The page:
• Savage Axis Build: Barrel & Stock

    In this third installment of our Savage Axis Build series we will be focusing on the barrel and the stock. As often happens, due to availability and other factors my build was forced to deviate some from my original plan. This change resulted in a significant cost increase for this part of the project, but we should still be able to stay under our estimated total cost for the build.


    If you haven't already, be sure to catch up on the rest of this series by reading these previous installments:

    Part 1: Savage Axis Build: Introduction
    Part 2: Savage Axis Build: Action & Trigger


    My original plan for this build was to acquire a factory 7mm-08 Remington take-off sporter barrel and have it rechambered to .284 Winchester. With sporter take-off barrels typically selling for $75 or less this would save me a significant amount over buying an aftermarket pre-fit or having an aftermarket blank chambered and contoured to my needs. Unfortunately I was unable to locate one with the faster 1-9.5" twist rate and I didn't want to risk it using one of the slower 1-11.5" twist barrels that Savage offered for a number of years.

    This development forced me to start looking at aftermarket options which presented their own issues. As we all know there is presently a long waiting period for aftermarket barrels with some manufacturers being 6+ months behind on production. Having to wait that long for a pre-fit or custom ordered barrel simply wouldn't fit the timeline dictated by this project, so I had to find another solution.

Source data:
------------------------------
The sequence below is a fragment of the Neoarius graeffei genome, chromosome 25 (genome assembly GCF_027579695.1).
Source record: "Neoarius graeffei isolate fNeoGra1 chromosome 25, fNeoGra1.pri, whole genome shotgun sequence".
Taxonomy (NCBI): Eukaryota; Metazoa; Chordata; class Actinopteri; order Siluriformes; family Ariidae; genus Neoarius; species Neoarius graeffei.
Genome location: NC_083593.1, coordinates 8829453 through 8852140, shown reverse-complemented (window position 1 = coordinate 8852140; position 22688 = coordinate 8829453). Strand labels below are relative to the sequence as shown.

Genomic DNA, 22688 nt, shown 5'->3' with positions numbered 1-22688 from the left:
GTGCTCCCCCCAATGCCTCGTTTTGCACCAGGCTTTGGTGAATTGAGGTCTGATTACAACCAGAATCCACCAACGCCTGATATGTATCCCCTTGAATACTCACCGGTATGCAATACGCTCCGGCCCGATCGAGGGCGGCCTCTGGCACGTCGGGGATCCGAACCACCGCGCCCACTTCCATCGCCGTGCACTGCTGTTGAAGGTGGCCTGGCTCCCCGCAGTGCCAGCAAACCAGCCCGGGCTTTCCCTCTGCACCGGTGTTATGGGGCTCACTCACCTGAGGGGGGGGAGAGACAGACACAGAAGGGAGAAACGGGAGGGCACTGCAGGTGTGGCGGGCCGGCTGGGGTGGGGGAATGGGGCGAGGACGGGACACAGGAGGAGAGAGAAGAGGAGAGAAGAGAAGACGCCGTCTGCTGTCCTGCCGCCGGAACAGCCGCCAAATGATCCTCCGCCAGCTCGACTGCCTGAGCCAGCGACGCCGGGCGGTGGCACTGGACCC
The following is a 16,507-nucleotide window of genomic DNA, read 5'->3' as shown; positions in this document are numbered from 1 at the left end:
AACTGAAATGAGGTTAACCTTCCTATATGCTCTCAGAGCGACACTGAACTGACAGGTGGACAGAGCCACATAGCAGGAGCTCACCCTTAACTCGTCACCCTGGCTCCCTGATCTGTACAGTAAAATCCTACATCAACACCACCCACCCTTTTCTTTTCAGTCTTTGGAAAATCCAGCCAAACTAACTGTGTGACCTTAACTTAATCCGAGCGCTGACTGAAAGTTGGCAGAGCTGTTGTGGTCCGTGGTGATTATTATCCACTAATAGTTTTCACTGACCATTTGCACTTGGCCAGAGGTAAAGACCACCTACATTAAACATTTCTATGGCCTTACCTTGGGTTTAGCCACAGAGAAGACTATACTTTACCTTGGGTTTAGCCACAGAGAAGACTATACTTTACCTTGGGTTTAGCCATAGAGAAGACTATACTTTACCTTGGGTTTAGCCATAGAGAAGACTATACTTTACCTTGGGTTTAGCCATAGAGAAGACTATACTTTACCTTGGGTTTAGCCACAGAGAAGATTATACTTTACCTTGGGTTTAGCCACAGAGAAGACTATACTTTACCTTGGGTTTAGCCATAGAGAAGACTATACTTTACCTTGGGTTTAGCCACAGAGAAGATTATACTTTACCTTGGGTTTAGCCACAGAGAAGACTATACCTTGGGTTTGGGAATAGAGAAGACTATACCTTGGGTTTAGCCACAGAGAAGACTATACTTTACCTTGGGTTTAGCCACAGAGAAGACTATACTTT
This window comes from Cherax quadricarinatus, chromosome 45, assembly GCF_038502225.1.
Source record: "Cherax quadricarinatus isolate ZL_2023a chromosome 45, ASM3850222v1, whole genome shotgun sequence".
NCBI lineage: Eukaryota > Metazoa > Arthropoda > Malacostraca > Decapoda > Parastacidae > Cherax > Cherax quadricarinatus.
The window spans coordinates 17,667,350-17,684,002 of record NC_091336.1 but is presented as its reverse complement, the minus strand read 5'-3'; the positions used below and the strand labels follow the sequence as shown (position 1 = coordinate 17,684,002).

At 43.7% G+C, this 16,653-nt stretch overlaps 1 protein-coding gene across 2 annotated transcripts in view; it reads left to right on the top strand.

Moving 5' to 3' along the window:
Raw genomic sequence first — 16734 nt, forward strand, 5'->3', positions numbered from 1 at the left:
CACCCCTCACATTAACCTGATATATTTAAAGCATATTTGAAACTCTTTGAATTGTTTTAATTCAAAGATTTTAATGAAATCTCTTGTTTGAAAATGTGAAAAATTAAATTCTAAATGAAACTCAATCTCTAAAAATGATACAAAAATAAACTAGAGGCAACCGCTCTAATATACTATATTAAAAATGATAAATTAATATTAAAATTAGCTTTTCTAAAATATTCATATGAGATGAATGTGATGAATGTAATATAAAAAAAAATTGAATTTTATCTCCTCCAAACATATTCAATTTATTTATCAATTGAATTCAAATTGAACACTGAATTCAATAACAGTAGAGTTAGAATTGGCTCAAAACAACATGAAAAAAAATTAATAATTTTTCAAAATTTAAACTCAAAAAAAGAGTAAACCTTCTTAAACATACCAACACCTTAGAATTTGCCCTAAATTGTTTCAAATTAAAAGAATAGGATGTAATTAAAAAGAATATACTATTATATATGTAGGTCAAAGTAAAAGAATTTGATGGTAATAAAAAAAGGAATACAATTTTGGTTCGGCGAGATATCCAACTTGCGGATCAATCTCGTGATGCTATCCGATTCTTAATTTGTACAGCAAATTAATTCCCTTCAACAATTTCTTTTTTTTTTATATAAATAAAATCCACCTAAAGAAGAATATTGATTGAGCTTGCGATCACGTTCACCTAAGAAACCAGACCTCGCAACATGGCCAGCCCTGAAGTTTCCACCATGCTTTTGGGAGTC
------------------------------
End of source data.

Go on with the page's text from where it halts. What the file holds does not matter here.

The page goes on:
That solution came in the form of a Shilen 7mm 1-9 twist chrome-moly barrel blank with a #4 contour which I obtained from Midway USA. The blank being contoured already would save me some money on having it turned down, and it was in-stock so there was no wait time. The downside of course was the increased cost of the blank which blew my projected barrel budget by a little over $100.

    The barrel was treated to a SAAMI spec .284 Winchester chamber, cut to a length of 23" and given a standard rounded sporter crown. Diameter at the muzzle came out to approximately 0.687" which makes for a very nice medium-heavy contour that isn't pencil thin but at the same time isn't overly cumbersome or heavy. In comparison it is very similar in profile and weight to the Savage Predator barrels which I have always found to be a great compromise.